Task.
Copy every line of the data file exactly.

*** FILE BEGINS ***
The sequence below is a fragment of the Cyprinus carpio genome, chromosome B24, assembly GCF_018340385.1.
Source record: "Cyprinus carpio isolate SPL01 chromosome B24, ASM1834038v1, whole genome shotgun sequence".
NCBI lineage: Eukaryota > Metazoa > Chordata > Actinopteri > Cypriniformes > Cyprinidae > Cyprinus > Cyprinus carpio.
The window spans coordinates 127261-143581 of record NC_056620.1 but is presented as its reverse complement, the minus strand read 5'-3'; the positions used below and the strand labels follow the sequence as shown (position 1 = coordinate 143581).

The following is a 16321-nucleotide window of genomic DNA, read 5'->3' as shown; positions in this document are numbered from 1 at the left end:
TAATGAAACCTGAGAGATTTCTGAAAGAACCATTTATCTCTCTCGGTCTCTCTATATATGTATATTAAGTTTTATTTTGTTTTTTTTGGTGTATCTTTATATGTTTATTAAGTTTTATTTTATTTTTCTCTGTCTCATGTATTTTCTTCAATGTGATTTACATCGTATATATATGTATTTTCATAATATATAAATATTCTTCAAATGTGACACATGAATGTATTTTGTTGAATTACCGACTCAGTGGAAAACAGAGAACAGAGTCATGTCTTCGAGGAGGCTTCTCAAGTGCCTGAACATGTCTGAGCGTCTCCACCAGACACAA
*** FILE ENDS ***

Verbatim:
The sequence below is a fragment of the Cyprinus carpio genome, chromosome B24, assembly GCF_018340385.1.
Source record: "Cyprinus carpio isolate SPL01 chromosome B24, ASM1834038v1, whole genome shotgun sequence".
NCBI lineage: Eukaryota > Metazoa > Chordata > Actinopteri > Cypriniformes > Cyprinidae > Cyprinus > Cyprinus carpio.
The window spans coordinates 127261-143581 of record NC_056620.1 but is presented as its reverse complement, the minus strand read 5'-3'; the positions used below and the strand labels follow the sequence as shown (position 1 = coordinate 143581).

The following is a 16321-nucleotide window of genomic DNA, read 5'->3' as shown; positions in this document are numbered from 1 at the left end:
TAATGAAACCTGAGAGATTTCTGAAAGAACCATTTATCTCTCTCGGTCTCTCTATATATGTATATTAAGTTTTATTTTGTTTTTTTTGGTGTATCTTTATATGTTTATTAAGTTTTATTTTATTTTTCTCTGTCTCATGTATTTTCTTCAATGTGATTTACATCGTATATATATGTATTTTCATAATATATAAATATTCTTCAAATGTGACACATGAATGTATTTTGTTGAATTACCGACTCAGTGGAAAACAGAGAACAGAGTCATGTCTTCGAGGAGGCTTCTCAAGTGCCTGAACATGTCTGAGCGTCTCCACCAGACACAA